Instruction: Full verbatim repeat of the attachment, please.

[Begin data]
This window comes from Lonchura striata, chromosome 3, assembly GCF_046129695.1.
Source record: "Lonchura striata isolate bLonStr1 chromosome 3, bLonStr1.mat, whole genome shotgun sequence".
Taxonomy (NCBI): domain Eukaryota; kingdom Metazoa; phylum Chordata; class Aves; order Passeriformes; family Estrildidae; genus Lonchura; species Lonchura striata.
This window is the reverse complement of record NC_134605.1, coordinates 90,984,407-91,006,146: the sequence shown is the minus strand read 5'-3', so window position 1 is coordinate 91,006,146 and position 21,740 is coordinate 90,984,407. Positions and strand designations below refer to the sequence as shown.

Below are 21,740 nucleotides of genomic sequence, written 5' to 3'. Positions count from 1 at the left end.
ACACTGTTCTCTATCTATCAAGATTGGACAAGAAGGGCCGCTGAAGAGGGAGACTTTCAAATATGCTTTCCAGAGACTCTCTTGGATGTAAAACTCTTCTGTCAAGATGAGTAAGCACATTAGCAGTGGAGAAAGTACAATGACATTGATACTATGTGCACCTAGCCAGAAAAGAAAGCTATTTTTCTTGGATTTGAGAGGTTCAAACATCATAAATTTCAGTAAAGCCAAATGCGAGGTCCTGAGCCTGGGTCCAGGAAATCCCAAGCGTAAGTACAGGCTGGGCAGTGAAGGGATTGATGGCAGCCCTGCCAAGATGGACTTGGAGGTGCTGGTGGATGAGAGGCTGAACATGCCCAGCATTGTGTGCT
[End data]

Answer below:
This window comes from Lonchura striata, chromosome 3, assembly GCF_046129695.1.
Source record: "Lonchura striata isolate bLonStr1 chromosome 3, bLonStr1.mat, whole genome shotgun sequence".
Taxonomy (NCBI): domain Eukaryota; kingdom Metazoa; phylum Chordata; class Aves; order Passeriformes; family Estrildidae; genus Lonchura; species Lonchura striata.
This window is the reverse complement of record NC_134605.1, coordinates 90,984,407-91,006,146: the sequence shown is the minus strand read 5'-3', so window position 1 is coordinate 91,006,146 and position 21,740 is coordinate 90,984,407. Positions and strand designations below refer to the sequence as shown.

Below are 21,740 nucleotides of genomic sequence, written 5' to 3'. Positions count from 1 at the left end.
ACACTGTTCTCTATCTATCAAGATTGGACAAGAAGGGCCGCTGAAGAGGGAGACTTTCAAATATGCTTTCCAGAGACTCTCTTGGATGTAAAACTCTTCTGTCAAGATGAGTAAGCACATTAGCAGTGGAGAAAGTACAATGACATTGATACTATGTGCACCTAGCCAGAAAAGAAAGCTATTTTTCTTGGATTTGAGAGGTTCAAACATCATAAATTTCAGTAAAGCCAAATGCGAGGTCCTGAGCCTGGGTCCAGGAAATCCCAAGCGTAAGTACAGGCTGGGCAGTGAAGGGATTGATGGCAGCCCTGCCAAGATGGACTTGGAGGTGCTGGTGGATGAGAGGCTGAACATGCCCAGCATTGTGTGCT